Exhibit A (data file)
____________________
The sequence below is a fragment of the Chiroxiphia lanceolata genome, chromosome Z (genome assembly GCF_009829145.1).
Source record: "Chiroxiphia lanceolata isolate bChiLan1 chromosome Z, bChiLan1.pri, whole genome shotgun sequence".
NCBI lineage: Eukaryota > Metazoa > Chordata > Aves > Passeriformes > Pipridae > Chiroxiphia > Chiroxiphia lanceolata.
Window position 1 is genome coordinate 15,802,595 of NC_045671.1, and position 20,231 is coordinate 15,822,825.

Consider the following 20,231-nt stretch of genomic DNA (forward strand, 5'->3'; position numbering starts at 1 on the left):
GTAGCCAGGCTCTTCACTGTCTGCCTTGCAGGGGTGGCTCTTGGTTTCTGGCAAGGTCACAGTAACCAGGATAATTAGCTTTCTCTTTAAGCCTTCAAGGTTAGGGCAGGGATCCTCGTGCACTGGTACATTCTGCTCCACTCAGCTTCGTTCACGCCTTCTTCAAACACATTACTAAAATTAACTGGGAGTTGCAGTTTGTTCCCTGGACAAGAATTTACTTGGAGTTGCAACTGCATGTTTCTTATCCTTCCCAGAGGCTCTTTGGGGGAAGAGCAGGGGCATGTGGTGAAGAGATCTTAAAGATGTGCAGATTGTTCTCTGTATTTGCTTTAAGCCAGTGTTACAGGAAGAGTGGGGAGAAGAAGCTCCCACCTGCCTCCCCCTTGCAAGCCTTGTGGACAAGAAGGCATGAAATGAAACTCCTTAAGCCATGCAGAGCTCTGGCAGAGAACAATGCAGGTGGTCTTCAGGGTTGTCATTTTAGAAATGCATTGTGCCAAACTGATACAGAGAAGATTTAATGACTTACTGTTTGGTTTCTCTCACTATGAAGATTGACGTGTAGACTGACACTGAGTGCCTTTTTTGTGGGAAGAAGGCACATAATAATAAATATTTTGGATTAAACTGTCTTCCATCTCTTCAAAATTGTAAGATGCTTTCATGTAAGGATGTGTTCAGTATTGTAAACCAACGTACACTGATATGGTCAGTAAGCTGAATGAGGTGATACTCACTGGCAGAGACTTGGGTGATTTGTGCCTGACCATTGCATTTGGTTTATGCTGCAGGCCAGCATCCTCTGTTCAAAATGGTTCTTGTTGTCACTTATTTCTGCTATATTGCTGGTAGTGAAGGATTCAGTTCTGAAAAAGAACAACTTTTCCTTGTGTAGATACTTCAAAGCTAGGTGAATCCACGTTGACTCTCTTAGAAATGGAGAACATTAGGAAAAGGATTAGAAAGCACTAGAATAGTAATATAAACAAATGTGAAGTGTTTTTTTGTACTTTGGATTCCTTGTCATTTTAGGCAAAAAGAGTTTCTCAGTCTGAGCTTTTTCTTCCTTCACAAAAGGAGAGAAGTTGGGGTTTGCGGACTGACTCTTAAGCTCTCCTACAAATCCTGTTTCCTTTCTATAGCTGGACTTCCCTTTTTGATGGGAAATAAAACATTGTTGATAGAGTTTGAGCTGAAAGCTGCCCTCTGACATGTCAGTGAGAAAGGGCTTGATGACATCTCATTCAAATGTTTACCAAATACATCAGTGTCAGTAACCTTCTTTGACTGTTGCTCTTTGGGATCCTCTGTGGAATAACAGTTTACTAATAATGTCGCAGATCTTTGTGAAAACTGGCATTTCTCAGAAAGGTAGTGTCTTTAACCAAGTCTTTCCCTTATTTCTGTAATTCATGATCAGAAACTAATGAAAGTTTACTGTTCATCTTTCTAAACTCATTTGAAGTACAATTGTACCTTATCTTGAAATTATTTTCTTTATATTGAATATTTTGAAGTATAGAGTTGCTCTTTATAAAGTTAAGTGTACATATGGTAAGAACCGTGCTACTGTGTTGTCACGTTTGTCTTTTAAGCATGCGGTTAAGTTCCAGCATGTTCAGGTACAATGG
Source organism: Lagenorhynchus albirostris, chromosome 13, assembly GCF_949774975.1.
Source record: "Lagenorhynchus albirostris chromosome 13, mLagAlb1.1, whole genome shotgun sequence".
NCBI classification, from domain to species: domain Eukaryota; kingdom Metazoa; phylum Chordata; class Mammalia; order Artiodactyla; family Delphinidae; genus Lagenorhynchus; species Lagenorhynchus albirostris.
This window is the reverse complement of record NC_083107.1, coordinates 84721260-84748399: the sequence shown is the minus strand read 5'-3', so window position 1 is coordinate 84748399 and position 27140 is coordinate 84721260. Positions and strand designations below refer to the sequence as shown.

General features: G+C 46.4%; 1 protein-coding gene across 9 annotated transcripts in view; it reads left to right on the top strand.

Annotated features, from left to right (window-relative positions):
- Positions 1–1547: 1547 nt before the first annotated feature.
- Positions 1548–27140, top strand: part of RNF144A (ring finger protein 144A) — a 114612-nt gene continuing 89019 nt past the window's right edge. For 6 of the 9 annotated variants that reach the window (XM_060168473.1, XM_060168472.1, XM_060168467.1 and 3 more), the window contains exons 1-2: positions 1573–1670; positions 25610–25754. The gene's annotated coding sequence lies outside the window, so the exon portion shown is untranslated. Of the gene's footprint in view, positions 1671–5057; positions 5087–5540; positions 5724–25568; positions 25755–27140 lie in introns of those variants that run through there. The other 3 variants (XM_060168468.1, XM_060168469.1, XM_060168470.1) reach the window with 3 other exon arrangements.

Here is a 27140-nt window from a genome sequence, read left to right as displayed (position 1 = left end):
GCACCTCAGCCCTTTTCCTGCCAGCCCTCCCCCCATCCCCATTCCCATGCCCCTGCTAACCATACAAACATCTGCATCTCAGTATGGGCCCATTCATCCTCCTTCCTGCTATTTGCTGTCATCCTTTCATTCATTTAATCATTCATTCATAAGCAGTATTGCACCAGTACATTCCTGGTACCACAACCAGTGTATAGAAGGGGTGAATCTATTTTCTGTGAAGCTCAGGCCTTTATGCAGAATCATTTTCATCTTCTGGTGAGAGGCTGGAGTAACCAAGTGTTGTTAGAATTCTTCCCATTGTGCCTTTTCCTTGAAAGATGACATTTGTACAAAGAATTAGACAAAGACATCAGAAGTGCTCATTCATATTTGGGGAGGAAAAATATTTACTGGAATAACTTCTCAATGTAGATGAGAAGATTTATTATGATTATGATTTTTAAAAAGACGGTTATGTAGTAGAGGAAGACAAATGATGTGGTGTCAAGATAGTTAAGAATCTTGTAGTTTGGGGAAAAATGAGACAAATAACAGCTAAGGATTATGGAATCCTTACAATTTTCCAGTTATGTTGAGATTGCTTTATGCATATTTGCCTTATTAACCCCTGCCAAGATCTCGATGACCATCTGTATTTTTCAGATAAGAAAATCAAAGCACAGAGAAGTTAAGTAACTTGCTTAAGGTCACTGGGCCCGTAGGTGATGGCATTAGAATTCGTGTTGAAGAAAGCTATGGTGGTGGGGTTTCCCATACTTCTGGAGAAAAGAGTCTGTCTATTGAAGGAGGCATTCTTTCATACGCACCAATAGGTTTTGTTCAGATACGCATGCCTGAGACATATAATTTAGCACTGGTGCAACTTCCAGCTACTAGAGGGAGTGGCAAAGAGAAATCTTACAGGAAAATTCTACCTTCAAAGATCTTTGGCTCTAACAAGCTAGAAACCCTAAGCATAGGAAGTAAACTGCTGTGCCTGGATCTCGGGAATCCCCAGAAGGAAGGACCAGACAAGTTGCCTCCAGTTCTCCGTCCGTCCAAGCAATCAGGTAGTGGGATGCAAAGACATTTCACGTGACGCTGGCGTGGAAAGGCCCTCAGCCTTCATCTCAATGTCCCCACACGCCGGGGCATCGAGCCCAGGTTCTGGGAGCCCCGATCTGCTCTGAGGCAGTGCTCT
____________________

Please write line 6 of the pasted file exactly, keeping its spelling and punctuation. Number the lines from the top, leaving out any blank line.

GTAGCCAGGCTCTTCACTGTCTGCCTTGCAGGGGTGGCTCTTGGTTTCTGGCAAGGTCACAGTAACCAGGATAATTAGCTTTCTCTTTAAGCCTTCAAGGTTAGGGCAGGGATCCTCGTGCACTGGTACATTCTGCTCCACTCAGCTTCGTTCACGCCTTCTTCAAACACATTACTAAAATTAACTGGGAGTTGCAGTTTGTTCCCTGGACAAGAATTTACTTGGAGTTGCAACTGCATGTTTCTTATCCTTCCCAGAGGCTCTTTGGGGGAAGAGCAGGGGCATGTGGTGAAGAGATCTTAAAGATGTGCAGATTGTTCTCTGTATTTGCTTTAAGCCAGTGTTACAGGAAGAGTGGGGAGAAGAAGCTCCCACCTGCCTCCCCCTTGCAAGCCTTGTGGACAAGAAGGCATGAAATGAAACTCCTTAAGCCATGCAGAGCTCTGGCAGAGAACAATGCAGGTGGTCTTCAGGGTTGTCATTTTAGAAATGCATTGTGCCAAACTGATACAGAGAAGATTTAATGACTTACTGTTTGGTTTCTCTCACTATGAAGATTGACGTGTAGACTGACACTGAGTGCCTTTTTTGTGGGAAGAAGGCACATAATAATAAATATTTTGGATTAAACTGTCTTCCATCTCTTCAAAATTGTAAGATGCTTTCATGTAAGGATGTGTTCAGTATTGTAAACCAACGTACACTGATATGGTCAGTAAGCTGAATGAGGTGATACTCACTGGCAGAGACTTGGGTGATTTGTGCCTGACCATTGCATTTGGTTTATGCTGCAGGCCAGCATCCTCTGTTCAAAATGGTTCTTGTTGTCACTTATTTCTGCTATATTGCTGGTAGTGAAGGATTCAGTTCTGAAAAAGAACAACTTTTCCTTGTGTAGATACTTCAAAGCTAGGTGAATCCACGTTGACTCTCTTAGAAATGGAGAACATTAGGAAAAGGATTAGAAAGCACTAGAATAGTAATATAAACAAATGTGAAGTGTTTTTTTGTACTTTGGATTCCTTGTCATTTTAGGCAAAAAGAGTTTCTCAGTCTGAGCTTTTTCTTCCTTCACAAAAGGAGAGAAGTTGGGGTTTGCGGACTGACTCTTAAGCTCTCCTACAAATCCTGTTTCCTTTCTATAGCTGGACTTCCCTTTTTGATGGGAAATAAAACATTGTTGATAGAGTTTGAGCTGAAAGCTGCCCTCTGACATGTCAGTGAGAAAGGGCTTGATGACATCTCATTCAAATGTTTACCAAATACATCAGTGTCAGTAACCTTCTTTGACTGTTGCTCTTTGGGATCCTCTGTGGAATAACAGTTTACTAATAATGTCGCAGATCTTTGTGAAAACTGGCATTTCTCAGAAAGGTAGTGTCTTTAACCAAGTCTTTCCCTTATTTCTGTAATTCATGATCAGAAACTAATGAAAGTTTACTGTTCATCTTTCTAAACTCATTTGAAGTACAATTGTACCTTATCTTGAAATTATTTTCTTTATATTGAATATTTTGAAGTATAGAGTTGCTCTTTATAAAGTTAAGTGTACATATGGTAAGAACCGTGCTACTGTGTTGTCACGTTTGTCTTTTAAGCATGCGGTTAAGTTCCAGCATGTTCAGGTACAATGG